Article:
What's more, this new service offers a tantalizing preview of a future city government that is altogether more transparent and, consequently, efficient, and effective.
Let me explain.
What I'm talking about here is data. And in the case of city government, data often represents the work product of city employees. How many abandoned and dangerous houses demolished? How many building permits issued? How many slumlords hit with citations?
For a very long time, the only ones who could get answers to such questions were reporters, the politically connected, and unusually persistent gadflies. Now, that information - and plenty more - is readily available to anyone with a web browser.
Which makes it possible to easily find out, in excruciating detail if you like, what L&I (with its $21 million budget and 286 employees) has been up to in your neighborhood. So, a check for accountability.
What's more, this newly available data are invaluable to community groups and activists. Local civics or CDCs looking to acquire property, or check on the status of a blighted property, no longer need to know the right person to get information. The data is just there, updated daily.
"We're giving the community access to the same information we have. And we think that will allow both the city and our community partners to work together better," said Carlton Williams, the commissioner of licenses and inspections.
If all goes as planned. L&I only represents the beginning. Last spring, Mayor Nutter issued an executive order instructing each city department to develop a plan to regularly release raw data. And in August, the city hired Mark Headd - a "civic hacker" with something of a national reputation - to fill the new post of chief data officer. Headd's job, in essence, is to ensure that city data is released into the wild. He's a data evangelist who firmly believes open data has the potential to redefine citizens' relationships with government. And he's very convincing.
"If you want an open government, one of the requirements is open data," said Headd. "Data is a by-product of almost everything we do as a city. Health inspections. Police response. There's data on all of it, and the idea that people should be able to quickly and easily access that data is important."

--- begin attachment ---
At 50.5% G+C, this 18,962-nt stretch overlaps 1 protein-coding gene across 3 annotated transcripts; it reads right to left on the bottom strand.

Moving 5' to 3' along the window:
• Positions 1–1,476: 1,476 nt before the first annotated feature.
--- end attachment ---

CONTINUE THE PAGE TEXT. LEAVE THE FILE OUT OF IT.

The potential is big and growing fast. As recently as a few years ago, there simply weren't the technological tools to make vast quantities of municipal data available to a typical resident in a comprehensible fashion. But that's changed.
There is an entire community of programmers - some motivated by profit, others by altruism - dedicated to turning government data into digestible products for consumers. No fewer than 20 iPhone apps convert SEPTA data into information commuters can use. And there's no reason why other public data can't be popularized in similar fashion.
Consider 311, the city's information and service-request call center. Across the country, cities have begun releasing their 311 data - calls, locations, time-to-satisfy-request, and so on - and Philadelphia is actively seeking a vendor to assist the city in making its raw 311 data available as well.
Civic hackers are using this open 311 data to create elaborate tracking programs that show you just how fast cities respond to service requests. There's even a 311 national data standard emerging, which, in theory, will enable intra-city comparisons. Just how does Philly's pothole filling operation compare with that of Boston?
That question, and bigger ones, were all but impossible to answer in past years. Soon, perhaps as quickly as a year or two from now, anyone with a smartphone may well be able to look up the answer in a few seconds.
Will any of this make it easier to fight City Hall? I don't know. But these tools - and the data they mine - will certainly make it easier to see what City Hall is up to.
Patrick Kerkstra is a freelance journalist and former Inquirer City Hall reporter. He can be reached at Patrick@PatrickKerkstra.com or on Twitter @pkerkstra.